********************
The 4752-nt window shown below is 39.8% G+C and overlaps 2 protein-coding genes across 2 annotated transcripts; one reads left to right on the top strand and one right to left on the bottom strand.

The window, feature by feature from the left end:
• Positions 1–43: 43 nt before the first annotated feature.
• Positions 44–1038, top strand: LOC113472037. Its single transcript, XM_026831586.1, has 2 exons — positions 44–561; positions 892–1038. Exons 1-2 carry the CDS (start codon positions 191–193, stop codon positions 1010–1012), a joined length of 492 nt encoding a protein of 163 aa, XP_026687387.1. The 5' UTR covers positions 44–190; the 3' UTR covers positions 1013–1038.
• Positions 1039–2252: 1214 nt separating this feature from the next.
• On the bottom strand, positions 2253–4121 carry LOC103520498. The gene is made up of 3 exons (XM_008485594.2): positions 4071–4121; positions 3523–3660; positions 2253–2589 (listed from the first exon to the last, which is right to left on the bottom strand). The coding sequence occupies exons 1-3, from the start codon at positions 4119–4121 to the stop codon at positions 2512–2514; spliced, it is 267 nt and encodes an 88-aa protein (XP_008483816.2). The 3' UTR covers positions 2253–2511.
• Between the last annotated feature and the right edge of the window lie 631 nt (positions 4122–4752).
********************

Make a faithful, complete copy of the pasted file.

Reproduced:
The 4752-nt window shown below is 39.8% G+C and overlaps 2 protein-coding genes across 2 annotated transcripts; one reads left to right on the top strand and one right to left on the bottom strand.

The window, feature by feature from the left end:
• Positions 1–43: 43 nt before the first annotated feature.
• Positions 44–1038, top strand: LOC113472037. Its single transcript, XM_026831586.1, has 2 exons — positions 44–561; positions 892–1038. Exons 1-2 carry the CDS (start codon positions 191–193, stop codon positions 1010–1012), a joined length of 492 nt encoding a protein of 163 aa, XP_026687387.1. The 5' UTR covers positions 44–190; the 3' UTR covers positions 1013–1038.
• Positions 1039–2252: 1214 nt separating this feature from the next.
• On the bottom strand, positions 2253–4121 carry LOC103520498. The gene is made up of 3 exons (XM_008485594.2): positions 4071–4121; positions 3523–3660; positions 2253–2589 (listed from the first exon to the last, which is right to left on the bottom strand). The coding sequence occupies exons 1-3, from the start codon at positions 4119–4121 to the stop codon at positions 2512–2514; spliced, it is 267 nt and encodes an 88-aa protein (XP_008483816.2). The 3' UTR covers positions 2253–2511.
• Between the last annotated feature and the right edge of the window lie 631 nt (positions 4122–4752).